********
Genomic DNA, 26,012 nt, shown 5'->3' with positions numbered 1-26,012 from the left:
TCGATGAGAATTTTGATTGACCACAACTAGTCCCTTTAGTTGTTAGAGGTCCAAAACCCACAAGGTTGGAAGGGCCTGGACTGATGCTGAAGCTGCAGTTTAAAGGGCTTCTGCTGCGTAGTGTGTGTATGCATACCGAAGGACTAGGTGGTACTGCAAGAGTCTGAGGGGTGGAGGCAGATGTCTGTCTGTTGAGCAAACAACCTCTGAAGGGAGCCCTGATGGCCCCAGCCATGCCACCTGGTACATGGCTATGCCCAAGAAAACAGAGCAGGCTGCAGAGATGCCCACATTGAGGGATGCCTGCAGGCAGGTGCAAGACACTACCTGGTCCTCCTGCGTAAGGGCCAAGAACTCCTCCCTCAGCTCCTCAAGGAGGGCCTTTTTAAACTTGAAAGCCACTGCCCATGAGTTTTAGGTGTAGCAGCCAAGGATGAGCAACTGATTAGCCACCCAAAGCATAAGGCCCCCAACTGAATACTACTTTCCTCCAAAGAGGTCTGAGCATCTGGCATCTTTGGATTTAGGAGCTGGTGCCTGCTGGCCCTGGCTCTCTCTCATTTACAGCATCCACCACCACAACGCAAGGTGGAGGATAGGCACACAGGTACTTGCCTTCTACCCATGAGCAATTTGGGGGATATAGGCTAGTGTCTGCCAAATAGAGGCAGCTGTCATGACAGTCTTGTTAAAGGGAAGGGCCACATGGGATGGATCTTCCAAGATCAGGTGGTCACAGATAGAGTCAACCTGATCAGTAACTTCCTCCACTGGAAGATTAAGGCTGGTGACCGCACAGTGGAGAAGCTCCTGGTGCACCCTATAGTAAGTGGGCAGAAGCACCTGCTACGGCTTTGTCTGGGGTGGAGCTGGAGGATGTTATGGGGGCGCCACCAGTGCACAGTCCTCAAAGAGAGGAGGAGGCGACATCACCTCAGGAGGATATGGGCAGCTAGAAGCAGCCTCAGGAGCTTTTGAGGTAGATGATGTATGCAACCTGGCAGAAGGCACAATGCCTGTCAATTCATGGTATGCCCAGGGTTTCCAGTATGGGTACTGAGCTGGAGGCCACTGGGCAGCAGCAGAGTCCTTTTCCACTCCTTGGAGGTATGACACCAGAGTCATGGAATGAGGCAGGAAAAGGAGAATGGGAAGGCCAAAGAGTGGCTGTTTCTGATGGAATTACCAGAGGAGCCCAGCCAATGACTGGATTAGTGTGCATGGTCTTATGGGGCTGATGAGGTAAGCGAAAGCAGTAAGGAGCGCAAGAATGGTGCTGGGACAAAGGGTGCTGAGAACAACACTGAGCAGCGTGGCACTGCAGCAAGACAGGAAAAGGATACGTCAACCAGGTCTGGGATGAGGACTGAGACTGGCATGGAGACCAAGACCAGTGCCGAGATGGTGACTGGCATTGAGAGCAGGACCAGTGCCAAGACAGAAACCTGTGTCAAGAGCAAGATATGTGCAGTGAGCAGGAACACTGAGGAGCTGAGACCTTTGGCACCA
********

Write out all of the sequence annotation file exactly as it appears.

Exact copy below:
Genomic DNA, 26,012 nt, shown 5'->3' with positions numbered 1-26,012 from the left:
TCGATGAGAATTTTGATTGACCACAACTAGTCCCTTTAGTTGTTAGAGGTCCAAAACCCACAAGGTTGGAAGGGCCTGGACTGATGCTGAAGCTGCAGTTTAAAGGGCTTCTGCTGCGTAGTGTGTGTATGCATACCGAAGGACTAGGTGGTACTGCAAGAGTCTGAGGGGTGGAGGCAGATGTCTGTCTGTTGAGCAAACAACCTCTGAAGGGAGCCCTGATGGCCCCAGCCATGCCACCTGGTACATGGCTATGCCCAAGAAAACAGAGCAGGCTGCAGAGATGCCCACATTGAGGGATGCCTGCAGGCAGGTGCAAGACACTACCTGGTCCTCCTGCGTAAGGGCCAAGAACTCCTCCCTCAGCTCCTCAAGGAGGGCCTTTTTAAACTTGAAAGCCACTGCCCATGAGTTTTAGGTGTAGCAGCCAAGGATGAGCAACTGATTAGCCACCCAAAGCATAAGGCCCCCAACTGAATACTACTTTCCTCCAAAGAGGTCTGAGCATCTGGCATCTTTGGATTTAGGAGCTGGTGCCTGCTGGCCCTGGCTCTCTCTCATTTACAGCATCCACCACCACAACGCAAGGTGGAGGATAGGCACACAGGTACTTGCCTTCTACCCATGAGCAATTTGGGGGATATAGGCTAGTGTCTGCCAAATAGAGGCAGCTGTCATGACAGTCTTGTTAAAGGGAAGGGCCACATGGGATGGATCTTCCAAGATCAGGTGGTCACAGATAGAGTCAACCTGATCAGTAACTTCCTCCACTGGAAGATTAAGGCTGGTGACCGCACAGTGGAGAAGCTCCTGGTGCACCCTATAGTAAGTGGGCAGAAGCACCTGCTACGGCTTTGTCTGGGGTGGAGCTGGAGGATGTTATGGGGGCGCCACCAGTGCACAGTCCTCAAAGAGAGGAGGAGGCGACATCACCTCAGGAGGATATGGGCAGCTAGAAGCAGCCTCAGGAGCTTTTGAGGTAGATGATGTATGCAACCTGGCAGAAGGCACAATGCCTGTCAATTCATGGTATGCCCAGGGTTTCCAGTATGGGTACTGAGCTGGAGGCCACTGGGCAGCAGCAGAGTCCTTTTCCACTCCTTGGAGGTATGACACCAGAGTCATGGAATGAGGCAGGAAAAGGAGAATGGGAAGGCCAAAGAGTGGCTGTTTCTGATGGAATTACCAGAGGAGCCCAGCCAATGACTGGATTAGTGTGCATGGTCTTATGGGGCTGATGAGGTAAGCGAAAGCAGTAAGGAGCGCAAGAATGGTGCTGGGACAAAGGGTGCTGAGAACAACACTGAGCAGCGTGGCACTGCAGCAAGACAGGAAAAGGATACGTCAACCAGGTCTGGGATGAGGACTGAGACTGGCATGGAGACCAAGACCAGTGCCGAGATGGTGACTGGCATTGAGAGCAGGACCAGTGCCAAGACAGAAACCTGTGTCAAGAGCAAGATATGTGCAGTGAGCAGGAACACTGAGGAGCTGAGACCTTTGGCACCA